|The topic of pain relief in our dogs and cats is one of the hottest topics today in veterinary medicine. There is such a concern about easing pain and suffering in both dogs and cats, that many veterinary state practice acts are now including mandatory pain relief medications even for routine surgical procedures.|
While there are numerous approved prescription nonsteroidal anti inflammatory pain relief medication for dogs such as Rimadyl, Deramaxx, and Previcox, because of the unique sensitivity and metabolism of domestic short hair cats, our choices are often much more limited in our feline companions. As cats age, they do indeed suffer many of the same painful aging conditions as dogs and people such as degenerative joint disease and arthritis, as well as spinal arthritis, disc problems, as well as the routine discomfort seen post surgery. For decades we had few options to offer our feline friends, except for a few medications that were mostly injectable narcotic drugs available only in the veterinary hospital setting. However, with the approval and use of such drugs like the nonsteroidal anti inflammatory pain medication Metacam in cats, that has indeed changed. Because of our felines’ sensitivity to such drugs, however, it is important to make sure that predrug veterinary blood work and urine testing is done, as well as monitored during long term treatment if Metacam is indeed used. With newer prescription drugs such as the safe alternative Tramadol, we can also combine use of such medications with the nonsteroidal pain medication Tramadol.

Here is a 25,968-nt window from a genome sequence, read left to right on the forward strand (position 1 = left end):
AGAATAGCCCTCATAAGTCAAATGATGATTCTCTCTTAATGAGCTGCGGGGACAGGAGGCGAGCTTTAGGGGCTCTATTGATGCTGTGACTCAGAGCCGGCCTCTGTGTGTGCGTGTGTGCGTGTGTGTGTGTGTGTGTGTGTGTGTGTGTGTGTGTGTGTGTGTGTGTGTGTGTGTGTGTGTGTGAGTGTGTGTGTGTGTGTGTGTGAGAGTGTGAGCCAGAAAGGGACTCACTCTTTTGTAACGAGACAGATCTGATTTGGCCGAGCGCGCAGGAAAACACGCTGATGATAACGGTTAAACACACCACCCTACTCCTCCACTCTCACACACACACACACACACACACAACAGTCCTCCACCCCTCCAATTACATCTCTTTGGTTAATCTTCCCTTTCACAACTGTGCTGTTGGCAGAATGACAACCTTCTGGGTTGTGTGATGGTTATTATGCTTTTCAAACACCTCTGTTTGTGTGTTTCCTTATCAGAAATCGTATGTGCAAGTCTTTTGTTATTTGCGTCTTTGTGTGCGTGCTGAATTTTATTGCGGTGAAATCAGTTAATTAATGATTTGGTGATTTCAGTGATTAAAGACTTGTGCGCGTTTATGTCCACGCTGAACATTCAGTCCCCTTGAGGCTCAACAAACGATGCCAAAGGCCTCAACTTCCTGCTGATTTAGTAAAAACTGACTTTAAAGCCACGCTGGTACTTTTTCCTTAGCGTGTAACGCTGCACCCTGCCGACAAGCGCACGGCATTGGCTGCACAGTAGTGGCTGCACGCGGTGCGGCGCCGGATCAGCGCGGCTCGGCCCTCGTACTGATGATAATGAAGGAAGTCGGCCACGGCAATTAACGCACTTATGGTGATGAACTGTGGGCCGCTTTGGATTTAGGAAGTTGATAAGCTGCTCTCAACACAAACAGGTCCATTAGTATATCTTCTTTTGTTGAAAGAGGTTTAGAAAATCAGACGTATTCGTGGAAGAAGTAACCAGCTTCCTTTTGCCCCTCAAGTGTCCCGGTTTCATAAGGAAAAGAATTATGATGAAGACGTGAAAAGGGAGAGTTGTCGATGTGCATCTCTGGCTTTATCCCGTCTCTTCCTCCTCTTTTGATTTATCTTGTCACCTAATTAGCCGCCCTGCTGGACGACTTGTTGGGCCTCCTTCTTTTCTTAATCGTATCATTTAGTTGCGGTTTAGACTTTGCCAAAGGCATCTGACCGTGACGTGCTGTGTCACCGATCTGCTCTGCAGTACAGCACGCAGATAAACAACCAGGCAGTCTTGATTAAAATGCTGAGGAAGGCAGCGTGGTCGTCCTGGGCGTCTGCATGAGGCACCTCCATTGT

For conditions like post operative feline declawing, as well as in painful conditions like feline urologic syndrome (known as FUS) such prescription medications can often offer dramatic symptomatic relief. Recently individual case reports of using the prescription anticonvulsant Gabapentin has shown promise in relieving pain in domestic cats. We also don’t want to forget the wonderful array of supplements that have also been helpful, especially when combined with prescription medications in relieving pain and discomfort. Yucca Intensive by Azmira, as well as the antioxidant Proanthozone has been quite helpful in my practice and experience in those aging arthritic cats. Glucosamine derivatives such as Cosequin for Cats work best when used with some of the other supplements and medications listed here. Finally, we must not forget the use of complimentary medical modalities such as chiropractic and acupuncture in cats, which has offered both animals and humans dramatic pain relief as either a primary modality or as an adjunct to some of the above medications and supplements.
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